Shalom dear Steve

Recenly i have read some short fragments from “The Book of Tephi”. She was an Israelite Princess running away from Israel in 583 B.C. toward Ireland. During her trip with the prophet Jeremiah she stopped in Egypt & then in Gibraltar, which was a Phoenician/Israelite colony, and she was crowned Queen by the Gadites living there in Gibraltar.

The Spanish city of Cádiz is about 60 kilometers from Gibraltar. Cádiz was founded by the Phoenicians who called it Gadir and traded Baltic amber and British tin, as well as Spanish silver about 1,100 years B.C., which makes it not only the oldest city in Europe but also probably in the western world. Cádiz enjoyed a long life over 3,000 years! The name of the people living in Cádiz today is Gaditanos which is really close to Gadites. Since Cádiz was a Phoenician colony so close to the Gadites(living in Gibraltar) which crowned Queen Tephi, do you think Steve, Cádiz(then Gadir) was another Gadite settlement?

Daniel Álvarez Malo


Shalom Daniel,

We are in agreement re: the Israelite/Phoenician port city of Gadir (or Gades) in ancient Spain. Now called Cadiz, this city was an important port-of-call for Israelite/Phoenician ships as they sailed between the Mediterranean Sea and destinations in either Europe or the Americas. I also think this ancient port city was named after the tribe of Gad. In my book, Israel’s Lost Empires, I make that very point.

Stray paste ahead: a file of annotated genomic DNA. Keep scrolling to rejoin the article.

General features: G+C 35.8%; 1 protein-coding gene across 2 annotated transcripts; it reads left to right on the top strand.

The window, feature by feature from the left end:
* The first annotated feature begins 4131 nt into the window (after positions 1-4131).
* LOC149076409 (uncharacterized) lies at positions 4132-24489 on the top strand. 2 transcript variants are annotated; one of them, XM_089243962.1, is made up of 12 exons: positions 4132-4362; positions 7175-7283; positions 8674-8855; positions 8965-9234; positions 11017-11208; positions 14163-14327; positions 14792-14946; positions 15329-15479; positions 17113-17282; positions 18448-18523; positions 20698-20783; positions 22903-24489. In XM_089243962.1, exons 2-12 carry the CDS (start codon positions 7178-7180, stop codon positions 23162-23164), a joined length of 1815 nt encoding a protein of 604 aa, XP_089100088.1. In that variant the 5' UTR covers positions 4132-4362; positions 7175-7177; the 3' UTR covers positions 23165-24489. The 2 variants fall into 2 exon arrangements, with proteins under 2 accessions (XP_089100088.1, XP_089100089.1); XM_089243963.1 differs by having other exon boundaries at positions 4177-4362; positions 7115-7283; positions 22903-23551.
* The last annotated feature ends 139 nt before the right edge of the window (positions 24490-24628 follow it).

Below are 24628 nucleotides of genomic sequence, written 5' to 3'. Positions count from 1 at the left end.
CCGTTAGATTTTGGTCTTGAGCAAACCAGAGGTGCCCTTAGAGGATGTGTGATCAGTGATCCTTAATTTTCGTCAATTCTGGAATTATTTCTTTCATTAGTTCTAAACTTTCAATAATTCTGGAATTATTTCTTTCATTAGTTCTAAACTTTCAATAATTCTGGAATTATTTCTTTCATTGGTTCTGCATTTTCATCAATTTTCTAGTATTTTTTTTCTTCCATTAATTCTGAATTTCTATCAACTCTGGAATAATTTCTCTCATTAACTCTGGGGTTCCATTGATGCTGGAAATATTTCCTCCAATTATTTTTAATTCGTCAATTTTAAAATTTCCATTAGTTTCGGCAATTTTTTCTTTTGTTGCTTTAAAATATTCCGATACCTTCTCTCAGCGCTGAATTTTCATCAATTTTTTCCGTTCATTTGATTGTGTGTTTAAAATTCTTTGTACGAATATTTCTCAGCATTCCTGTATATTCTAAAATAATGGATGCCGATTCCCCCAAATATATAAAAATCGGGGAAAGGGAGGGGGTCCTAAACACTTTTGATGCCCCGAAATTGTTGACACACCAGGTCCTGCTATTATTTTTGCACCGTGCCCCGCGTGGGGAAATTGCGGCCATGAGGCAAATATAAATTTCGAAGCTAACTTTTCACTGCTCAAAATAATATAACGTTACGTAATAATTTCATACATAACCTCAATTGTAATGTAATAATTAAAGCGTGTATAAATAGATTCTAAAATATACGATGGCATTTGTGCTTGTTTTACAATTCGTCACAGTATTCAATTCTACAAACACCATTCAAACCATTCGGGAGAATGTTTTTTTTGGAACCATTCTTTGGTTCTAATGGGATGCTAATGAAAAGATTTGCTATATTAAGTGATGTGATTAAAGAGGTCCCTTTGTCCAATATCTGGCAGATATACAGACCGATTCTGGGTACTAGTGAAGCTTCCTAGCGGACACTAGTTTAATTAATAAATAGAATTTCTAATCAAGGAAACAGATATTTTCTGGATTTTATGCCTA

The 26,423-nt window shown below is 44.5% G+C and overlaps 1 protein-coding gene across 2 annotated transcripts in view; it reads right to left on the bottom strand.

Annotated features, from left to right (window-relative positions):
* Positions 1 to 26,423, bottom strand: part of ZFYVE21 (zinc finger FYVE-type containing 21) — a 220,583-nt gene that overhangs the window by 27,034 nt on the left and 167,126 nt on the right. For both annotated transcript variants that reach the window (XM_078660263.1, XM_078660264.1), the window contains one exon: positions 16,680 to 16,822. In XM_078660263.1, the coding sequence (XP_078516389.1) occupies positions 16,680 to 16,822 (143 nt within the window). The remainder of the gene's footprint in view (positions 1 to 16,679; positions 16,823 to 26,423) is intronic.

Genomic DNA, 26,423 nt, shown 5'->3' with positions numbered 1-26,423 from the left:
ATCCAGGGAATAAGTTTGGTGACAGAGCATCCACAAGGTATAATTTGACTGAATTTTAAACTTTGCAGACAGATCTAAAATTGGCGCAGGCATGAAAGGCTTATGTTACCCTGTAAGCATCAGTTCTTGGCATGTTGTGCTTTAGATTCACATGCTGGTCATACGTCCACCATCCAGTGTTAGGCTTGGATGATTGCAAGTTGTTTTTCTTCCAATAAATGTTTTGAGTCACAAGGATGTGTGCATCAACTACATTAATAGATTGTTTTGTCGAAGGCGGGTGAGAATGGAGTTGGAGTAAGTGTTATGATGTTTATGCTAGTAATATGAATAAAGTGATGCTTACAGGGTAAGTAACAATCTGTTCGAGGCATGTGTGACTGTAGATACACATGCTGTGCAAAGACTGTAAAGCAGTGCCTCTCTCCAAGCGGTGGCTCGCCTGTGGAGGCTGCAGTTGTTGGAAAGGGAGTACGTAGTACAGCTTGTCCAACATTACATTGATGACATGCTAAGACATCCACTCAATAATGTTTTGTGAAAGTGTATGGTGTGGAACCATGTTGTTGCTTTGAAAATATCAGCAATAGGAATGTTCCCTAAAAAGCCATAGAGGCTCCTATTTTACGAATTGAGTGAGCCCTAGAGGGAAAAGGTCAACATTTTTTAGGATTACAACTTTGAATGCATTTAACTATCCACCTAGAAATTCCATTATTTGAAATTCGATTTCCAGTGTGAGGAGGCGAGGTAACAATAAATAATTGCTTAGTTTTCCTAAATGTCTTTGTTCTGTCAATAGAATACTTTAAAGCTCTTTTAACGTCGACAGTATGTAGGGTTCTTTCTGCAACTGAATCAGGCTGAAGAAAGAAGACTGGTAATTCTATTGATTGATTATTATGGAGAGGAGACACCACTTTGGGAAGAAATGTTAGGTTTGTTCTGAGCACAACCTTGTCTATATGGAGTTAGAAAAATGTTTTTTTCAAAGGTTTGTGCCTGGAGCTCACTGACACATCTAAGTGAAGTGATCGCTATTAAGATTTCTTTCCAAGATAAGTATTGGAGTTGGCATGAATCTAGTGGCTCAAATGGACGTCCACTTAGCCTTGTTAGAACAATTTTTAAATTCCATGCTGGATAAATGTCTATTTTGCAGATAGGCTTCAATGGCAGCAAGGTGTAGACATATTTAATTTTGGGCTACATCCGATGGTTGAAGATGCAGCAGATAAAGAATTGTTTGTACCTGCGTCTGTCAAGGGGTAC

In that same book, I also examine the voyage of Jeremiah through the ancient Phoenician ports of Carthage, Cadiz, etc. on his way to the island we now call Ireland. In that same book, I also examine evidence that Solomon’s chief tax-collector, Adoniram, who is mentioned in I kings 4:6 and 5:14, was killed and buried in ancient Spain during the tax revolt that resulted in the ten tribes revolting from the rule of King Rehoboam, Solomon’s son (see I Kings 12). I Kings 12:18 records that another tax collector/impressment official, Adoram, was stoned to death by the revolting Israelites of the northern ten tribes. This argues that all the tax collectors/impressment officials of Kings Solomon and Rehoboam (such as Adoniram) also met the same fate wherever they were in the Israelite colonies overseas when this tax revolt occurred.

If you have not read this book, it may be previewed and/or ordered by clicking on the “Books” link at  my homepage.